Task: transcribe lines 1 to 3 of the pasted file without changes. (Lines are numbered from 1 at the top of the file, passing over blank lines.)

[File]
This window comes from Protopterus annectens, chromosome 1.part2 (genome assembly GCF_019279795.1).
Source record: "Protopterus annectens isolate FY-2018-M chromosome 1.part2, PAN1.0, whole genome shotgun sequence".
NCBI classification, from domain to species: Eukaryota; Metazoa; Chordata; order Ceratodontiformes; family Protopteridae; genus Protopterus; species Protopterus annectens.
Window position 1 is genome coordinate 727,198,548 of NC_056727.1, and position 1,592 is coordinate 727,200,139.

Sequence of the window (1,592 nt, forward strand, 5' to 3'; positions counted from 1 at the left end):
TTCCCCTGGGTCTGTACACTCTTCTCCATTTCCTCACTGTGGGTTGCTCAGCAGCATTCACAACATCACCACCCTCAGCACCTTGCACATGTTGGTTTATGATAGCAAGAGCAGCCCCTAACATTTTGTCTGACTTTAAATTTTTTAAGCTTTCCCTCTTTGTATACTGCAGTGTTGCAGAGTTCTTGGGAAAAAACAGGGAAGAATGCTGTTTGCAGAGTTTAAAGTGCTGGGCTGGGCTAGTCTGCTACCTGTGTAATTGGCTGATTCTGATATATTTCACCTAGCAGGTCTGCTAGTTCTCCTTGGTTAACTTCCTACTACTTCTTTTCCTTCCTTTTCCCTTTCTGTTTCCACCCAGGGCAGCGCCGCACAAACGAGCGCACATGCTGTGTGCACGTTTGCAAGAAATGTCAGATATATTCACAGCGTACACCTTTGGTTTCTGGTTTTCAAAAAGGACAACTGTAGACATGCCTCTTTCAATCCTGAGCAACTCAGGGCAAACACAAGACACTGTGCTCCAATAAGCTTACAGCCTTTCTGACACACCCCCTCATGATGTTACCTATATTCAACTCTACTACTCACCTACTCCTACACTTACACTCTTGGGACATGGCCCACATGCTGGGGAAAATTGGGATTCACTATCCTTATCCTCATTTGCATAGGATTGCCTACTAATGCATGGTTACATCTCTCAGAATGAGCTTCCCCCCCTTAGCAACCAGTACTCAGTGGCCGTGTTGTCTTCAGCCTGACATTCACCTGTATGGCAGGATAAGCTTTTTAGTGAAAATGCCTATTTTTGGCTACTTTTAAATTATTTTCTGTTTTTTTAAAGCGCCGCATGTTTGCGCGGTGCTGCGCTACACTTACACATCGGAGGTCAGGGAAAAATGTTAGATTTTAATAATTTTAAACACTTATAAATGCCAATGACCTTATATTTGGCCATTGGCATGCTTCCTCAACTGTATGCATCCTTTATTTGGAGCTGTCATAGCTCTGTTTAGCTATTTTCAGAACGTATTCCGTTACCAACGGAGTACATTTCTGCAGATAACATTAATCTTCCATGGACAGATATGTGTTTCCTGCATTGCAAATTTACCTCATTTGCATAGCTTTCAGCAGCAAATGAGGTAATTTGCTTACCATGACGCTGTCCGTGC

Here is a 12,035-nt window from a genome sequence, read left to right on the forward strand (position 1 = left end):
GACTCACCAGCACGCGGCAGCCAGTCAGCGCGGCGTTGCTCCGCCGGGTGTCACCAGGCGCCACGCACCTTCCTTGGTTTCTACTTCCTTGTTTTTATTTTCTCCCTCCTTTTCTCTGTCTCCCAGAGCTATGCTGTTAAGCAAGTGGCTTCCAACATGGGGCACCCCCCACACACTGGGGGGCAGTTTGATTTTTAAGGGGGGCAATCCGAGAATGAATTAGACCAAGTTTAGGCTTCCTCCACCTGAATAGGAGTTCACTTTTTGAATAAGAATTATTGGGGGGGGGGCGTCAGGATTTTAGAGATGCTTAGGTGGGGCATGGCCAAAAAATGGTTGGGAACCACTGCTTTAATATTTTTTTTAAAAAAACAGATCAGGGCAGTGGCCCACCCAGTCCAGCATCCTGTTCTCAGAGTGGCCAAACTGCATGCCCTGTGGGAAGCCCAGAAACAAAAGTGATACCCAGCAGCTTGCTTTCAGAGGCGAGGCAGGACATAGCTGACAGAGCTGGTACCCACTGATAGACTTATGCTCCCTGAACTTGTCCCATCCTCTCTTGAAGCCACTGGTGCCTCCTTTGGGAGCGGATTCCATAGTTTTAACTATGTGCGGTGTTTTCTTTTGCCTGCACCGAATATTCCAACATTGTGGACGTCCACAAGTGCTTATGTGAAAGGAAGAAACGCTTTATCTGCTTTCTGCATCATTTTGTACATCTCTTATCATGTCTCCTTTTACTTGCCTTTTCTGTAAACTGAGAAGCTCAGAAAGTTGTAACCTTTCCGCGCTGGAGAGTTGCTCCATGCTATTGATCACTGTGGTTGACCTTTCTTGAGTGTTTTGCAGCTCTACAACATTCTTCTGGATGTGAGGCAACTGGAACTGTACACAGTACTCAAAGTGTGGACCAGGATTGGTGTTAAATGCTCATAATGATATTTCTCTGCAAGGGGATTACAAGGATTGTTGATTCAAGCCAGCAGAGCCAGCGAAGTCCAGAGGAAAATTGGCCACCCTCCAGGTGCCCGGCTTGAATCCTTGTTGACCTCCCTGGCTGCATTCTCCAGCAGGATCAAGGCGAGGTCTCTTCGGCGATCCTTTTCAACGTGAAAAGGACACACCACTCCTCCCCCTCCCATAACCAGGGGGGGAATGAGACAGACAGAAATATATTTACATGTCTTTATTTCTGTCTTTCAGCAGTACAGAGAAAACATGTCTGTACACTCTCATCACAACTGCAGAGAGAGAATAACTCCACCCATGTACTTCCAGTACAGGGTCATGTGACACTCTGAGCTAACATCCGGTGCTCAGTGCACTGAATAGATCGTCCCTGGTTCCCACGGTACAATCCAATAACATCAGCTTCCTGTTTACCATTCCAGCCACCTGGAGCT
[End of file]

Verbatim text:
This window comes from Protopterus annectens, chromosome 1.part2 (genome assembly GCF_019279795.1).
Source record: "Protopterus annectens isolate FY-2018-M chromosome 1.part2, PAN1.0, whole genome shotgun sequence".
NCBI classification, from domain to species: Eukaryota; Metazoa; Chordata; order Ceratodontiformes; family Protopteridae; genus Protopterus; species Protopterus annectens.